An Extra-ordinairy Teaching Moment

I had a moment today.  Occasionally I use that expression to mean I forgot something but in this case what I mean is that when I was teaching there was a moment where I was outstanding or I suppose where the class was.  That kind of moment that as a teacher you can live off for for weeks.  I as a person have these moments outside the classroom much more often then in.  Someone recognizes something I have been working on, someone asks me to do something extra and these things are great but the moments in the classroom are so thick and full of pride that the words I am using to describe them are not are even remotely adequate.

My morning went like this… Found out my computer has lost a quiz I made in SMART notebook as the Assistant Dean for Academics (guy who hired me) walks in to unexpectedly observe.  I make a joke about redoing it during morning reports.  He is not amused.  The first half of the class goes fine. Nothing special just a normal Geometry period even a little quiet as it is eight on a friday.  Then he leaves.  We have, at this point, talked about the journal entry they have due on Monday and gone over (had students put up the solutions for) the homework.

I know I want to work on this one problem from the text so I count them off in pairs and have them go to the back boards and work together on this problem:

Instead of walking along two sides of a rectangular field, Abby took a shortcut along the diagonal.

(a) Let a be the short side, b be the long side, and c her path length.  Write an equation that relates these variables.

(b) By taking the shortcut along the diagonal, Abby can save a distance equal to half of the length of the longer side.  Write an equation that describes this relationship.

(c) Find the length of the long side of the field, given that the length of the short side is 156 meters.

While all 6 pairs are working on the same problem I start to do Sam’s (maybe someone else’s) thing of writing what they are saying on the SMART board but I can’t really make out many of them so after about 7 minutes I stop them and say “Between you and your partner make one of you 1 and the other 2.  Number 1s put your hand on the board.  Number 2 move two partners to the left. Now GO!”  The amazing thing about the girls that we teach is they are willing to do whatever you ask, so they switch and go. After about 5 minutes I have them switch again only this time it is the girls who were number 1’s they move one partner.  At this point no one is working on their own original work.  We switch one more time then two’s find their original partners but not necessarily their original work.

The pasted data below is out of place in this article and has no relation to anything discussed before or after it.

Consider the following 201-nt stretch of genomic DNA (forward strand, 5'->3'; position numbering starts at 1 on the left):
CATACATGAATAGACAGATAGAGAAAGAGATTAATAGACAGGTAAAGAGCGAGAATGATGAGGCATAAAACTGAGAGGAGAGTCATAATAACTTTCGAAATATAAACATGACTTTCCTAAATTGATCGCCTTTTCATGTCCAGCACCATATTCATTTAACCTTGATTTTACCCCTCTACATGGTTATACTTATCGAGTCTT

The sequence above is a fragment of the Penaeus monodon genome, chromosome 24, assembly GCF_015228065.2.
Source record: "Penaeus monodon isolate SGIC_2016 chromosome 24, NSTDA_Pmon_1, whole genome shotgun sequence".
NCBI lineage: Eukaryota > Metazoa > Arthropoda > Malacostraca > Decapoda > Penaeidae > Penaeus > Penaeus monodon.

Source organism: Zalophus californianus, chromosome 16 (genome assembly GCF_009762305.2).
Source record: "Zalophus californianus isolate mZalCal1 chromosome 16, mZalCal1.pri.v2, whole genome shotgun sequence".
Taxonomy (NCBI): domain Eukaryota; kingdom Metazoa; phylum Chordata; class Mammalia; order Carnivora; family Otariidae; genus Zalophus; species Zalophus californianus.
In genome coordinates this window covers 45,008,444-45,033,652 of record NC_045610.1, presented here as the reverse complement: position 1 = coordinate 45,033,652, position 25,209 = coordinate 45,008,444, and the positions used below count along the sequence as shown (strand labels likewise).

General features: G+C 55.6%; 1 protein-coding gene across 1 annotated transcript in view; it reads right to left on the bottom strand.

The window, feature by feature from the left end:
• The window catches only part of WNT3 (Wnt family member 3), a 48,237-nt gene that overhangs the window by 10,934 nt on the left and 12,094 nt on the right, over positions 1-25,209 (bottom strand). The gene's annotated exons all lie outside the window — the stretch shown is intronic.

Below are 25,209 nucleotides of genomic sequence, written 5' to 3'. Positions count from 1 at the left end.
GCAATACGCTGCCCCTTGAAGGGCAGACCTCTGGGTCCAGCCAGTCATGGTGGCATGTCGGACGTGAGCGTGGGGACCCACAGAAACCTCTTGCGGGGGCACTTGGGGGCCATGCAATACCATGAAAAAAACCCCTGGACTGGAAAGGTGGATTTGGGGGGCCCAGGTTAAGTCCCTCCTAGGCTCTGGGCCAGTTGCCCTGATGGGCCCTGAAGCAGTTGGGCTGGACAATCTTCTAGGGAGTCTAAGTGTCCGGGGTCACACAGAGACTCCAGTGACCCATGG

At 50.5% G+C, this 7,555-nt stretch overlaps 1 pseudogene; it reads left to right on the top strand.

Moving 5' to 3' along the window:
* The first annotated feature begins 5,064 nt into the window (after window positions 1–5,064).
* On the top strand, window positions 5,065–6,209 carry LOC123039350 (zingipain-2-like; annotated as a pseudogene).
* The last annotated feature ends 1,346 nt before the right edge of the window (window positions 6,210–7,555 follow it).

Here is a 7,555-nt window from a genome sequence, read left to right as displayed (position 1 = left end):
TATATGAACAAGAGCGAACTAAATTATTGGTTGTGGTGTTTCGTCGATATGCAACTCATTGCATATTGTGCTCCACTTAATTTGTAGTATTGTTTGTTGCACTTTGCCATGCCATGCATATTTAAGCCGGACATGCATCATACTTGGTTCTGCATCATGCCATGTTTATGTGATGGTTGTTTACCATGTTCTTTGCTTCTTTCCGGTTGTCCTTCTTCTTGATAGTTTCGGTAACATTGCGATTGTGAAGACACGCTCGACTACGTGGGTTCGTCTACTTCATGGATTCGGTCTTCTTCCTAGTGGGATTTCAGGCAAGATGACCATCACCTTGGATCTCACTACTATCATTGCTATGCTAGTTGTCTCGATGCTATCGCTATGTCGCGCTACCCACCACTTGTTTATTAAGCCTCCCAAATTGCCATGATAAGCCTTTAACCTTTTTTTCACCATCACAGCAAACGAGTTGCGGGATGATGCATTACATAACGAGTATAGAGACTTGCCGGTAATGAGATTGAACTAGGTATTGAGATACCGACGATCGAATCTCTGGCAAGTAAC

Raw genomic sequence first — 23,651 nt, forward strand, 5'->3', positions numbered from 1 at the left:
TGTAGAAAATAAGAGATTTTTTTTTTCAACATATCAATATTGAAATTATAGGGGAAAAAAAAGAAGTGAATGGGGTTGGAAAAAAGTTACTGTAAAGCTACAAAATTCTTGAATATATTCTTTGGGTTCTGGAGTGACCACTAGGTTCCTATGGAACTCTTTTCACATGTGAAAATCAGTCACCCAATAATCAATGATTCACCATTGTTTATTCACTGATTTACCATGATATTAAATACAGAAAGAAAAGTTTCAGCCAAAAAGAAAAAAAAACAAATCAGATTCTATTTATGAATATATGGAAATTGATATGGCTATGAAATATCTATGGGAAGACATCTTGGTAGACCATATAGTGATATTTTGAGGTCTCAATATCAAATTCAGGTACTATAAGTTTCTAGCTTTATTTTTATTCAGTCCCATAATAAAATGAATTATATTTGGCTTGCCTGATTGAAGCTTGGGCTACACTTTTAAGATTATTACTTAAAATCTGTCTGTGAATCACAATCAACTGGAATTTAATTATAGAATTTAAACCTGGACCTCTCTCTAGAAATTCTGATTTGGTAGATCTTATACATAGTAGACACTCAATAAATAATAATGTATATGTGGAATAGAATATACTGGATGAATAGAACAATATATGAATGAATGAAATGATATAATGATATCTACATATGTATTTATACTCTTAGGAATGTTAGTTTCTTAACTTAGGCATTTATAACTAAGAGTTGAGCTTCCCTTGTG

Finally I bring the girls back to debrief.  The first thing they all say is that there was not enough time.  I tell them we have been doing this for 18 minutes.  Their minds are blown.  Now, there are only 2 minutes left of class so we quickly discuss but given the time constraints one of my students takes pictures of the boards and emails them to me.  We’ll go over them on Monday.

“By switching work it made us talk a lot more.  I mean, sometimes it was confusing explaining someone else’s work but usually I found something someone else knew that I didn’t.”  

I feel like a winner.


7 thoughts on “An Extra-ordinairy Teaching Moment

  1. Love it! This is very like something Maria Andersen showed us at the Math & Technology Workshop she hosts in Muskegon, Michigan. I have one class that’s small enough, in a room with enough board space. I should try this. (It’s calc II, so it’s a pretty different level, but I think it can work.)


  2. I am DEFINITELY stealing this, as it appears my middle school seems to be preparing students (the girls anyway) for your high school. This whole “everybody following instructions the first time they are given” kinda messes with your head as an early-stage teacher. 🙂

    More pure genius on your part.

    – Elizabeth (aka @cheesemonkeysf on Twitter)


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